^ This was the comment from the first edition of this book (covering Ionic 1). I am happy to report that ever since Ionic has done an awesome job in separating the logic and presentation into components. Mainly this benefit comes from Angular (currently at version 4.x).

index.html file

The starting point of our Ionic application is index.html, whose contents is as follows:

`
<!DOCTYPE html>



Ionic3Calculator


<!-- cordova.js required for cordova apps -->

<!-- un-comment this code to enable service worker
<br> if (&#39;serviceWorker&#39; in navigator) {<br> navigator.serviceWorker.register(&#39;service-worker.js&#39;)<br> .then(() =&gt; console.log(&#39;service worker installed&#39;))<br> .catch(err =&gt; console.log(&#39;Error&#39;, err));<br> }<br> -->

<!-- Ionic's root component and where the app will load -->

<!-- The polyfills js is generated during the build process -->

<!-- The vendor js is generated during the build process
It contains all of the dependencies in node_modules -->

<!-- The bundle js is generated during the build process -->



`

I'm expecting that you have a decent understanding of HTML, so I won't explain every HTML tag.

In the index.html file we're loading in the CSS and JS files from the build folder. The most important tag is <ion-app></ion-app> since this is where we'll be loading our application.

app folder

The app folder with the src folder is the starting point of every Ionic3 application.

app.components.ts file

Here I won't go into too much detail (as this post is long enough on its own now 🙃) but I want to show you where your page is being loaded in. The contents of the file should be as follows:

`
import { Component } from '@angular/core';
import { Platform } from 'ionic-angular';
import { StatusBar } from '@ionic-native/status-bar';
import { SplashScreen } from '@ionic-native/splash-screen';

import { CalculatorPage } from '../pages/calculator/calculator';

@Component({
templateUrl: 'app.html'
})

export class MyApp {
rootPage: any = CalculatorPage;

constructor(platform: Platform, statusBar: StatusBar, splashScreen: SplashScreen) {
platform.ready().then(() => {
// Okay, so the platform is ready and our plugins are available.
// Here you can do any higher level native things you might need.
statusBar.styleDefault();
splashScreen.hide();
});
}
}
`

The important line here is rootPage: any = CalculatorPage; which sets the root page of your app to the CalculatorPage, which again is imported at the beginning of the file:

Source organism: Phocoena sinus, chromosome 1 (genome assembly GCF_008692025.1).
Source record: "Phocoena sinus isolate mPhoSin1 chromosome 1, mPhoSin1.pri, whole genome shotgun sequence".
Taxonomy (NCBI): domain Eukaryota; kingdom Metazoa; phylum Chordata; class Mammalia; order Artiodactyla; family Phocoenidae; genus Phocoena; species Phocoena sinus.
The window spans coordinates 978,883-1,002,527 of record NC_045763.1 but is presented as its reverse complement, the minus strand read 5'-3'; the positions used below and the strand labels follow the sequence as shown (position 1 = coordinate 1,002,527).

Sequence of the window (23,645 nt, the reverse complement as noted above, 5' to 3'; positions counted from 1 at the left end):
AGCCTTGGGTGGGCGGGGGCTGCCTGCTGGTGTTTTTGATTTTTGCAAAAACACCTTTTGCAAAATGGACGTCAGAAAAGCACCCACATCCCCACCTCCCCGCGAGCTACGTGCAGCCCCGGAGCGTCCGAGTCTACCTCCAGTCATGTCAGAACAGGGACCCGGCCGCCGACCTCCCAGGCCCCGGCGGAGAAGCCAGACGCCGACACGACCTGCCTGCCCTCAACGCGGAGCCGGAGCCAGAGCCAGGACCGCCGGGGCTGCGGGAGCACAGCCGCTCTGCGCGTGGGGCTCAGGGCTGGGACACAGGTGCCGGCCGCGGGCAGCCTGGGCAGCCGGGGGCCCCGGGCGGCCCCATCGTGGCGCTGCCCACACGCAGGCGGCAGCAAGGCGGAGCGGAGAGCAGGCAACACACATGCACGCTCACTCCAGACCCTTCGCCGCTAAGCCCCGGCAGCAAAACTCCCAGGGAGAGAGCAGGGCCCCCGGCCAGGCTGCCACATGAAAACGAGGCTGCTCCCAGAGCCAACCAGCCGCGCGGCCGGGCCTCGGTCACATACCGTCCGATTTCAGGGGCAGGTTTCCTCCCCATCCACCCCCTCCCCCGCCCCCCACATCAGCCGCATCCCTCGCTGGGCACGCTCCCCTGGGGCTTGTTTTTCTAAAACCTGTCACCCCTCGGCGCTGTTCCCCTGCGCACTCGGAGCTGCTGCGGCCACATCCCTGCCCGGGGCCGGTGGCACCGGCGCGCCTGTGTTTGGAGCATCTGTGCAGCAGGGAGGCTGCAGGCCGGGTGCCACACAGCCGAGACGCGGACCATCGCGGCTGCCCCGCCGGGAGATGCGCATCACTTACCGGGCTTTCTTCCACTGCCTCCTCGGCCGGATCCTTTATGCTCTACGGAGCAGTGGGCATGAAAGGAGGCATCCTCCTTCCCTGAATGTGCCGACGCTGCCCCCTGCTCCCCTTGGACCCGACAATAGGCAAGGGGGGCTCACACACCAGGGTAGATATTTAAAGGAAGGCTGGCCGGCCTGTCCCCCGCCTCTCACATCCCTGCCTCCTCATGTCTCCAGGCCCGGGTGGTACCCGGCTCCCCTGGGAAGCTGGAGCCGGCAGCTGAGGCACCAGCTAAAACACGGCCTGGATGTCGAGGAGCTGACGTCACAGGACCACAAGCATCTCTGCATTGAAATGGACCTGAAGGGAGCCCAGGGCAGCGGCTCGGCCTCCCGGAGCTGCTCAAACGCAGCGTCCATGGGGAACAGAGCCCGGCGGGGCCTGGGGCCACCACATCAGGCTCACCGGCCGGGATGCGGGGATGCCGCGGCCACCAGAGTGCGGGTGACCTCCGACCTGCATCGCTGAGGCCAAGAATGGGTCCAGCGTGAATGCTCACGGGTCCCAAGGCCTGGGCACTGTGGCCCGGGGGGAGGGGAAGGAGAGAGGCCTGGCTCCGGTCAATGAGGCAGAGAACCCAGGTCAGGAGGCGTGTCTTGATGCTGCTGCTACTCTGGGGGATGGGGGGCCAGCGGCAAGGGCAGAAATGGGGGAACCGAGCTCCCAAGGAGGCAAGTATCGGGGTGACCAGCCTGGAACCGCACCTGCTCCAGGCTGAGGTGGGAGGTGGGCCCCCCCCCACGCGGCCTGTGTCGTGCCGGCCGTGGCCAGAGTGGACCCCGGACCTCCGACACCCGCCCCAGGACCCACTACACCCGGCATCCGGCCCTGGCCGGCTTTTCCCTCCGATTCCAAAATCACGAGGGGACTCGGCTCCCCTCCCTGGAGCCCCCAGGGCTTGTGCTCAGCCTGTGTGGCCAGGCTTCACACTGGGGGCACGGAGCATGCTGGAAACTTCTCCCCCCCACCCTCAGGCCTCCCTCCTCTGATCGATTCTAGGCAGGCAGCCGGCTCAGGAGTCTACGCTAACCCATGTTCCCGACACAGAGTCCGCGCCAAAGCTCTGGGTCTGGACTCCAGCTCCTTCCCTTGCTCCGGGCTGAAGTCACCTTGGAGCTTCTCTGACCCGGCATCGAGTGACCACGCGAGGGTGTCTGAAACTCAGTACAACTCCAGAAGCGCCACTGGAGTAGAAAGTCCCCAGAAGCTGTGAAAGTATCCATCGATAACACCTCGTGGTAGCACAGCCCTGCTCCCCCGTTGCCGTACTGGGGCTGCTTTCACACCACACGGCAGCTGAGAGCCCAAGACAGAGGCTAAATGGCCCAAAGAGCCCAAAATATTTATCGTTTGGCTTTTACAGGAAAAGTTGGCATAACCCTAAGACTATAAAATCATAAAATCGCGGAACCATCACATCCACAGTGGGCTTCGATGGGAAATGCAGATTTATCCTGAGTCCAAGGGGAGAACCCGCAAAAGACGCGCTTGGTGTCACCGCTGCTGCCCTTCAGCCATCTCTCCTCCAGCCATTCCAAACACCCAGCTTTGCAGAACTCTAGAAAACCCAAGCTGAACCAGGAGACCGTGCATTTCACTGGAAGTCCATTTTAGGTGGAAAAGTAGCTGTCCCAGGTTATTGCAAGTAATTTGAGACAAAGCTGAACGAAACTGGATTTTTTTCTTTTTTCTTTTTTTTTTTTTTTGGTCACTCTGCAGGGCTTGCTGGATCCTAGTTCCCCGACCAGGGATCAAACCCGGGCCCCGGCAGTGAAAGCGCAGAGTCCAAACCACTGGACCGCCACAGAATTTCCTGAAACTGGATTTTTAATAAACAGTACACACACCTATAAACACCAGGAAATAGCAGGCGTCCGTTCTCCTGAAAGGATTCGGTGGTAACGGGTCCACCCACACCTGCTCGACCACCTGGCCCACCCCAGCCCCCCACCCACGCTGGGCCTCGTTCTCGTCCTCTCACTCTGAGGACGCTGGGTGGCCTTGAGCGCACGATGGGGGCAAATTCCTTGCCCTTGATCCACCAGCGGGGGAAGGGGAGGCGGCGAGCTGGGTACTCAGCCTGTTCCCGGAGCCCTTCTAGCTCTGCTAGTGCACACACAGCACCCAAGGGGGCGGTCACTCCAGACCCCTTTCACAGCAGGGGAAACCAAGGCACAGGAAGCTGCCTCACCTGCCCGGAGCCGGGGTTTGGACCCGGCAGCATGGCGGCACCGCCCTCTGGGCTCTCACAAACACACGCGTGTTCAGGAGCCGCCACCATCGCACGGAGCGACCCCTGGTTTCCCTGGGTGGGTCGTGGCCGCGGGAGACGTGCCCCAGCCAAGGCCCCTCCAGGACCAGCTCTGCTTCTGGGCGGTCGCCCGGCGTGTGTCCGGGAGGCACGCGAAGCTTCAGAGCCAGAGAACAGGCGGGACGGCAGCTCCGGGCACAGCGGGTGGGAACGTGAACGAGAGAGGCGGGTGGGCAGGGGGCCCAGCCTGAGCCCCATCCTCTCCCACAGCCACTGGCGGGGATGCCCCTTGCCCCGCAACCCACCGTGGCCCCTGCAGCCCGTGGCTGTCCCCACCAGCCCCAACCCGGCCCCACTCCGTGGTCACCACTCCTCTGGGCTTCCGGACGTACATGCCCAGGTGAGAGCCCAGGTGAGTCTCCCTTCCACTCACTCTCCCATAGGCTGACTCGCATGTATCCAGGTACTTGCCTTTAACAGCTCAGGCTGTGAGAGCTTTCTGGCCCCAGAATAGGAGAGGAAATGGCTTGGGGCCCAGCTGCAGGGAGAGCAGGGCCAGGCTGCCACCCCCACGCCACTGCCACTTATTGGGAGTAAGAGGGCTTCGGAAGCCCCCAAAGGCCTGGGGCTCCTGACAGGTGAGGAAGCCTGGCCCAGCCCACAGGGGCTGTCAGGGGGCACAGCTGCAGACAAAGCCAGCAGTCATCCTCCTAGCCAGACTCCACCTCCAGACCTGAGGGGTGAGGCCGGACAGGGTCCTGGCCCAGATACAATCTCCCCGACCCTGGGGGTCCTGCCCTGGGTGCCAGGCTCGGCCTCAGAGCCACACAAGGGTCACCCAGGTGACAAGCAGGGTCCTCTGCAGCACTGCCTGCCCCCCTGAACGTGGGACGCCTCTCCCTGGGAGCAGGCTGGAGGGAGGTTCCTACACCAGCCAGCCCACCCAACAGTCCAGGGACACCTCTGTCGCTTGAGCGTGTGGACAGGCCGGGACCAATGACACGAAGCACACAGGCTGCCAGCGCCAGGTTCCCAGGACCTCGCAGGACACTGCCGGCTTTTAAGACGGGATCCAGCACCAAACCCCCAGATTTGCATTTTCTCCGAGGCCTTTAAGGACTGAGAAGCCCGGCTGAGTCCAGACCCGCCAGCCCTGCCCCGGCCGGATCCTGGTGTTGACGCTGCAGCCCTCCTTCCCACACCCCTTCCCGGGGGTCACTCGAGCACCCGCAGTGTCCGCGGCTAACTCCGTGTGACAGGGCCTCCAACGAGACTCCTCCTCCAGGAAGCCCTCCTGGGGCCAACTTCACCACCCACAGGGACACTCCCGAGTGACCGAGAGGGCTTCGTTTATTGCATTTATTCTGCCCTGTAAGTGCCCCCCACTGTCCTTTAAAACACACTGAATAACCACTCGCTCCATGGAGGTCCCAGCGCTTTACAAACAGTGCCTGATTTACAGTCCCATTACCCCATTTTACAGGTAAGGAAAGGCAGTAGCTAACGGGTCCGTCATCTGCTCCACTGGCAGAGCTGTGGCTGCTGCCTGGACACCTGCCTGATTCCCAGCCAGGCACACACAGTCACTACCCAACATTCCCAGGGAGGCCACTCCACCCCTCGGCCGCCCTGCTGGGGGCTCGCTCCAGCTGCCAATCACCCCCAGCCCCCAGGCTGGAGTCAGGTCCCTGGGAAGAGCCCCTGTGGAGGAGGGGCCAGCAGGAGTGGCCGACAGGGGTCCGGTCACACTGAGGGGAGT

import { CalculatorPage } from '../pages/calculator/calculator';.

platform.ready event is triggered after the device (your mobile phone on which the application is started) is all set up and ready to use. This includes plugins which are used in this project. If you would try to check if some plugin is available outside of the ready function callback, you could get wrong results because it is possible that some plugin would not have been set up just yet. You can learn more about Ionic Platform utility methods here.

Important to note are the places in code where and how the same CalculatorPage is injected in the app.module.ts file and added in the @NgModule declarations and entryComponents.

In this app folder, in the file app.scss you could put some style rules that you want to apply globally for your application. We'll cover styling in the next tutorial where we'll polish our existing calculator application.

cordova.js, manifest.json and service-worker.json files

We won't be dealing with these three files in this tutorial. We'll leave them for another tutorial in which we'll explain how to create a PWA (Progressive Web App) with Ionic and how to use native plugins (accessing Camera, etc.).

Calculator logic with controllers

Ionic Creator has nicely generated a calculator page for us in the pages folder:

As mentioned before, the organization like this is so much better from what we had before as now we have three files per each component:

  • HTML template file (calculator.html)
  • SASS file (calculator.scss)
  • TypeScript file (calculator.ts)

This way we have the presentation (HTML + CSS) and logic (TS) separated and this is something you should always strive for.

Ionic Creator generated the following code for our calculator.ts file:

`
import { Component } from '@angular/core';
import { NavController } from 'ionic-angular';

@Component({
selector: 'page-calculator',
templateUrl: 'calculator.html'
})
export class CalculatorPage {
constructor(public navCtrl: NavController) {

}
}
`

This is a bare bones code template where we're importing the Component and NavController components; then we're defining our Component decorator selector and templateUrl. Finally, we're exporting the CalculatorPage class and defining the constructor inside it.

The templateUrl defines the location of the HTML template, and the selector defines the HTML tag (<page-calculator></page-calculator>) that will be used in our template once the app is generated:

Here we're going to add the small piece of code which will make our app justWorkâ„¢. Just add this code in the CalculatorPage class:

`
result = '';

btnClicked(btn) {
if (btn == 'C') {
this.result = '';
}
else if (btn == '=') {
this.result = eval(this.result);
}
else {
this.result += btn;
}
}
`

In this code, we're defining a variable result, so that we can show it in our template file (calculator.html).